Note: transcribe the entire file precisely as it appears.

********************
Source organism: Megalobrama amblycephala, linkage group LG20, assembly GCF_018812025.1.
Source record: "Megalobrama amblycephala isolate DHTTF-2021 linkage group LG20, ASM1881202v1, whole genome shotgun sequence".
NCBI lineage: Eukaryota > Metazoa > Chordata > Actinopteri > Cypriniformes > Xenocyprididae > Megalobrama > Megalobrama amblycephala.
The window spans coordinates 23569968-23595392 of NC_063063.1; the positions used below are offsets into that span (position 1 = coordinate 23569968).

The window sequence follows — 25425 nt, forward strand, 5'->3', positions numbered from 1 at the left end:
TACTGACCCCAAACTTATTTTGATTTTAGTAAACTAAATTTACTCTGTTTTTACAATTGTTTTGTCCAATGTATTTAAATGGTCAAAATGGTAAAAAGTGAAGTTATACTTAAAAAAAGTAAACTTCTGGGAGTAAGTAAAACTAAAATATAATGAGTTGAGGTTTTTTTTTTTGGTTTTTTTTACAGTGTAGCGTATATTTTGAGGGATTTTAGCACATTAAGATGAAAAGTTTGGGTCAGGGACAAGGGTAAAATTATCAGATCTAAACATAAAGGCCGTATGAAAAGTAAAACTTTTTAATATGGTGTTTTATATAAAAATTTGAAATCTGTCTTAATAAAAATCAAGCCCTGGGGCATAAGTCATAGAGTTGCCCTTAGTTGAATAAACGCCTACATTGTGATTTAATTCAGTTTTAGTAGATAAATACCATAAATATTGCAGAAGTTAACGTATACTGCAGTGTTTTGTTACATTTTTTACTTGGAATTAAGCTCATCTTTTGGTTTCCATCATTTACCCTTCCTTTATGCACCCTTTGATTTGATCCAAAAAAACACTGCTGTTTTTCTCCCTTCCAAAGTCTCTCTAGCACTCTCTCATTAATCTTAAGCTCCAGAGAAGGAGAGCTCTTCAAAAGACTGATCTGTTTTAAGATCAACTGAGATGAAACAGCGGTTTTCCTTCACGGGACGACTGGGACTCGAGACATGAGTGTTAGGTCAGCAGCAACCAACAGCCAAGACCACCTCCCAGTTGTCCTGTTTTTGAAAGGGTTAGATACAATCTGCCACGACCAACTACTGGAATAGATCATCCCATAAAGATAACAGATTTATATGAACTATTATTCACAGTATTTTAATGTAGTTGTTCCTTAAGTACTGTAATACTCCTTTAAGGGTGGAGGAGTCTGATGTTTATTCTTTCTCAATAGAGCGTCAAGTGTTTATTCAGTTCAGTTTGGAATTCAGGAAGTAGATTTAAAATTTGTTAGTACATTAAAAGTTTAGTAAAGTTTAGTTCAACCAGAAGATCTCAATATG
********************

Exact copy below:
Source organism: Megalobrama amblycephala, linkage group LG20, assembly GCF_018812025.1.
Source record: "Megalobrama amblycephala isolate DHTTF-2021 linkage group LG20, ASM1881202v1, whole genome shotgun sequence".
NCBI lineage: Eukaryota > Metazoa > Chordata > Actinopteri > Cypriniformes > Xenocyprididae > Megalobrama > Megalobrama amblycephala.
The window spans coordinates 23569968-23595392 of NC_063063.1; the positions used below are offsets into that span (position 1 = coordinate 23569968).

The window sequence follows — 25425 nt, forward strand, 5'->3', positions numbered from 1 at the left end:
TACTGACCCCAAACTTATTTTGATTTTAGTAAACTAAATTTACTCTGTTTTTACAATTGTTTTGTCCAATGTATTTAAATGGTCAAAATGGTAAAAAGTGAAGTTATACTTAAAAAAAGTAAACTTCTGGGAGTAAGTAAAACTAAAATATAATGAGTTGAGGTTTTTTTTTTTGGTTTTTTTTACAGTGTAGCGTATATTTTGAGGGATTTTAGCACATTAAGATGAAAAGTTTGGGTCAGGGACAAGGGTAAAATTATCAGATCTAAACATAAAGGCCGTATGAAAAGTAAAACTTTTTAATATGGTGTTTTATATAAAAATTTGAAATCTGTCTTAATAAAAATCAAGCCCTGGGGCATAAGTCATAGAGTTGCCCTTAGTTGAATAAACGCCTACATTGTGATTTAATTCAGTTTTAGTAGATAAATACCATAAATATTGCAGAAGTTAACGTATACTGCAGTGTTTTGTTACATTTTTTACTTGGAATTAAGCTCATCTTTTGGTTTCCATCATTTACCCTTCCTTTATGCACCCTTTGATTTGATCCAAAAAAACACTGCTGTTTTTCTCCCTTCCAAAGTCTCTCTAGCACTCTCTCATTAATCTTAAGCTCCAGAGAAGGAGAGCTCTTCAAAAGACTGATCTGTTTTAAGATCAACTGAGATGAAACAGCGGTTTTCCTTCACGGGACGACTGGGACTCGAGACATGAGTGTTAGGTCAGCAGCAACCAACAGCCAAGACCACCTCCCAGTTGTCCTGTTTTTGAAAGGGTTAGATACAATCTGCCACGACCAACTACTGGAATAGATCATCCCATAAAGATAACAGATTTATATGAACTATTATTCACAGTATTTTAATGTAGTTGTTCCTTAAGTACTGTAATACTCCTTTAAGGGTGGAGGAGTCTGATGTTTATTCTTTCTCAATAGAGCGTCAAGTGTTTATTCAGTTCAGTTTGGAATTCAGGAAGTAGATTTAAAATTTGTTAGTACATTAAAAGTTTAGTAAAGTTTAGTTCAACCAGAAGATCTCAATATG